• mail transfer agent (MTA), spam filter, or MTA protection software has identified your content as spam. In this specific case, you need to revise your email layout and content.

When the hard bounce rate reaches 5%, the receiving mail server blocks the sender.

Boost subscriber engagement

The higher your user engagement rate, the more favorably you will be viewed by mailbox providers.

Launch re-engagement campaigns regularly for subscribers who have not been active for a while. Firstly, determine subscribers who may be considered inactive, for example, those who have not opened and clicked your emails for three or six months. Then divide inactive users into those who have bought something from you and those who have not, and send these groups different re-engagement email campaigns.

There are different options for re-engagement campaigns. For instance, you can provide a discount or a selection of the most interesting content of the last month. Below is an example of the re-engagement email from National Geographic, where subscribers are encouraged to update their preferences.

re-engagement email
Re-engagement email from National Geographic

Cleaning your mailing list by removing users that ignored your re-engagement campaigns will allow you to combat low engagement rates and start experiencing improved deliverability rates.

Pay attention to your email content

Mailbox providers fight spam by using automatic filtering technologies. Some of them scan every part of your email to determine whether it should be marked as spam or delivered to a user’s inbox. Among the elements checked are the header, footer, HTML code, URLs, subject line, text-to-image ratio, attachments, spam words, and more.

There are tools that can test your email for risky elements before you send it. For example, Mail-Tester checks your message for formatting and broken links, analyzes your email server, and runs your sending IP address against popular blacklists. Along with a score from 0 to 10 — the higher, the better — the tool also returns data on what’s configured correctly and what’s missing or wrong.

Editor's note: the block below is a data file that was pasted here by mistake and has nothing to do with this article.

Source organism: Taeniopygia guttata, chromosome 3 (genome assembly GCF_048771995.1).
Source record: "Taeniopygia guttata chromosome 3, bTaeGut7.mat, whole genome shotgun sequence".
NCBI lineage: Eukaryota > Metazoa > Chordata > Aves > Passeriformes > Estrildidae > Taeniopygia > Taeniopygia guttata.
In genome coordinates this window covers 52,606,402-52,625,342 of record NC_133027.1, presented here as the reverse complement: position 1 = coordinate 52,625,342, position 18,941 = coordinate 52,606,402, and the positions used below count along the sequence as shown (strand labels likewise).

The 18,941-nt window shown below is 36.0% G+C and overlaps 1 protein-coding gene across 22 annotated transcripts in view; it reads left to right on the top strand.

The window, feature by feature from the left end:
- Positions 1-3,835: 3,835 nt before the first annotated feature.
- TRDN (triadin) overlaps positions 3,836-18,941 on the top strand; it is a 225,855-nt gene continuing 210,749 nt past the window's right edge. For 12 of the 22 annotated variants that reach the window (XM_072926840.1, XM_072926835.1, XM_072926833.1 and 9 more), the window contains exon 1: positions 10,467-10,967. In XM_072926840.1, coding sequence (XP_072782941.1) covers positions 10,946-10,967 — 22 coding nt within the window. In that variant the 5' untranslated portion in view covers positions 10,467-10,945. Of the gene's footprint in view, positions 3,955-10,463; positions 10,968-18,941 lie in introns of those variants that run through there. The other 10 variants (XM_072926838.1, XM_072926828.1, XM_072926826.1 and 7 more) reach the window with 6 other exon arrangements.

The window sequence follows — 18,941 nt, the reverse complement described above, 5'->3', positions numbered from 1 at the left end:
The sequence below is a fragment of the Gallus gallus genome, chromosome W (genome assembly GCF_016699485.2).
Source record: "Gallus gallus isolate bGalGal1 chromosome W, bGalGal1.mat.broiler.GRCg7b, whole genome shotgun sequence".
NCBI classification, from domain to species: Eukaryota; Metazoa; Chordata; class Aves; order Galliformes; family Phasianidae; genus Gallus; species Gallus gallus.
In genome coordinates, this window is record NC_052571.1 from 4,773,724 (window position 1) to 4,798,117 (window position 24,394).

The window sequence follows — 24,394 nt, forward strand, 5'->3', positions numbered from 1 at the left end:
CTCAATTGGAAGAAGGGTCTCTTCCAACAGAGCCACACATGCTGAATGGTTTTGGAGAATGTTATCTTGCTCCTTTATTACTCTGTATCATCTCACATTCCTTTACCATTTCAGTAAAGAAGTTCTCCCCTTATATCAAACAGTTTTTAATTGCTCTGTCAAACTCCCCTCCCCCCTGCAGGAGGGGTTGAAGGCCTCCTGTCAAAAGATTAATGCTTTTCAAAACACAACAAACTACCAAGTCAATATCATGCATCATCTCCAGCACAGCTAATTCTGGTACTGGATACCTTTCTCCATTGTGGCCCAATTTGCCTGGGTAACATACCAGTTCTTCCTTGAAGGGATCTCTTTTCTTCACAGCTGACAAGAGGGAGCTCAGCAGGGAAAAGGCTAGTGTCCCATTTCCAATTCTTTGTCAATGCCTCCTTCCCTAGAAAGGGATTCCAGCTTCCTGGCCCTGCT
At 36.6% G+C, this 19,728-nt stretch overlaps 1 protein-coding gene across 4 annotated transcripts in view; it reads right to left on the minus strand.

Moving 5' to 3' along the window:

spam test results
Results of spam check by Mail-Tester

Here’s a list of Don’ts for passing a spam filter successfully:

  • Don’t use shortened URLs or link redirections. Mailbox providers are watchful for these techniques as spammers often apply them to hide real links.
  • Don’t use complex codes like JavaScript, ActiveX, VBScript, Java applets, Frames, and Iframes uploaded from external CSS, Meta Refresh websites.
  • Don’t use spam words in your subject line or within your email. There are many different lists of spam trigger words on the web, the most popular lately being: blockchain, sale, price, free, etc.
  • Don’t overuse caps lock. Using all caps in a subject line is a game-over situation when it comes to spam filters. Consider different copywriting formulas, psychological hacks, or emoji to draw attention to your subject line.
  • Don’t overuse exclamation marks. Exclamation marks do not convey your excitement but are rather a red flag for spam filters. Such subject lines resemble spam emails used to scam recipients.
  • Don’t neglect to check your HTML. Broken HTML can lead to a poorly rendered message and generate complaints.
  • Don’t overuse images. A common rule of thumb for email content is to maintain an 80/20 text-to-image ratio. Senders with a good reputation and highly engaged subscribers can, of course, afford to use more images. Still, what is never forgiven by spam filters is an image-only email.

The bottom line

To prevent emails from going to spam, use the following checklist:

  • Build a consistent sender identity — choose an appropriate IP address and sending domain. Warm-up a new IP address slowly with a low send volume. Sending too many emails at once from an IP address that is not warmed up can easily make your emails end up in the spam folder.
  • Make sure your SPF, DKIM, and DMARC records are set up correctly.
  • Monitor your sender reputation using reliable tools.
  • Check your sending IP and domain against blacklists. To avoid ending up on one, consider using a double opt-in subscription method.
  • Collect a quality mailing list. Only email people who have given you permission to receive your messages. Sending emails to uninterested users puts your sender reputation at risk.
  • Run your mailing list through email validators to remove invalid email addresses and unknown users from your database.
  • Remove hard bounces and troubleshoot the causes of soft bounces.
  • Launch re-engagement email campaigns and send relevant content to combat low engagement rates.
  • Pay attention to your email content and layout, avoid spam-related elements.

Be a good sender, pay attention to the reasons for low deliverability, and enjoy watching your email efficiency grow. And remember to take advantage of SendPulse to send your emails, SMS campaigns, web push notifications, and create chatbots for free.

Date of publication:

May 18, 2020